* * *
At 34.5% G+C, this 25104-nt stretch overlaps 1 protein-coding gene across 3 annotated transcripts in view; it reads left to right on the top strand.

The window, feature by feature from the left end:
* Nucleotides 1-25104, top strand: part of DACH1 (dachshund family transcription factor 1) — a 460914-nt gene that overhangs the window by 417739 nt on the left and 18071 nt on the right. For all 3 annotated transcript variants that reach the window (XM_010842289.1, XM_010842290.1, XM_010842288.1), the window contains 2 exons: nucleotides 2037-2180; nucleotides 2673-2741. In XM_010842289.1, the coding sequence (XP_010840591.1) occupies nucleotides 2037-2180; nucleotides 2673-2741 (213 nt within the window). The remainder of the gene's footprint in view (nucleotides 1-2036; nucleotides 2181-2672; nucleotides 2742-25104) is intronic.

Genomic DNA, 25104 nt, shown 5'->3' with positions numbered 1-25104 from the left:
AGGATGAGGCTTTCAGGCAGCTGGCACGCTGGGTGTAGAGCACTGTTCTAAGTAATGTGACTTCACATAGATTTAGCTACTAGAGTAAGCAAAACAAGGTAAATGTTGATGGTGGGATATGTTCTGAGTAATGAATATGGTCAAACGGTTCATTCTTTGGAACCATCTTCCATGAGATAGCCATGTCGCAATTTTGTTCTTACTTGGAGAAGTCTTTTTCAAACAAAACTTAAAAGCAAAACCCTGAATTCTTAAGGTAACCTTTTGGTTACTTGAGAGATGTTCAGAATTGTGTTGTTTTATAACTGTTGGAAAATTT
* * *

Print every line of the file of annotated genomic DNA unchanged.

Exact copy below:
At 34.5% G+C, this 25104-nt stretch overlaps 1 protein-coding gene across 3 annotated transcripts in view; it reads left to right on the top strand.

The window, feature by feature from the left end:
* Nucleotides 1-25104, top strand: part of DACH1 (dachshund family transcription factor 1) — a 460914-nt gene that overhangs the window by 417739 nt on the left and 18071 nt on the right. For all 3 annotated transcript variants that reach the window (XM_010842289.1, XM_010842290.1, XM_010842288.1), the window contains 2 exons: nucleotides 2037-2180; nucleotides 2673-2741. In XM_010842289.1, the coding sequence (XP_010840591.1) occupies nucleotides 2037-2180; nucleotides 2673-2741 (213 nt within the window). The remainder of the gene's footprint in view (nucleotides 1-2036; nucleotides 2181-2672; nucleotides 2742-25104) is intronic.

Genomic DNA, 25104 nt, shown 5'->3' with positions numbered 1-25104 from the left:
AGGATGAGGCTTTCAGGCAGCTGGCACGCTGGGTGTAGAGCACTGTTCTAAGTAATGTGACTTCACATAGATTTAGCTACTAGAGTAAGCAAAACAAGGTAAATGTTGATGGTGGGATATGTTCTGAGTAATGAATATGGTCAAACGGTTCATTCTTTGGAACCATCTTCCATGAGATAGCCATGTCGCAATTTTGTTCTTACTTGGAGAAGTCTTTTTCAAACAAAACTTAAAAGCAAAACCCTGAATTCTTAAGGTAACCTTTTGGTTACTTGAGAGATGTTCAGAATTGTGTTGTTTTATAACTGTTGGAAAATTT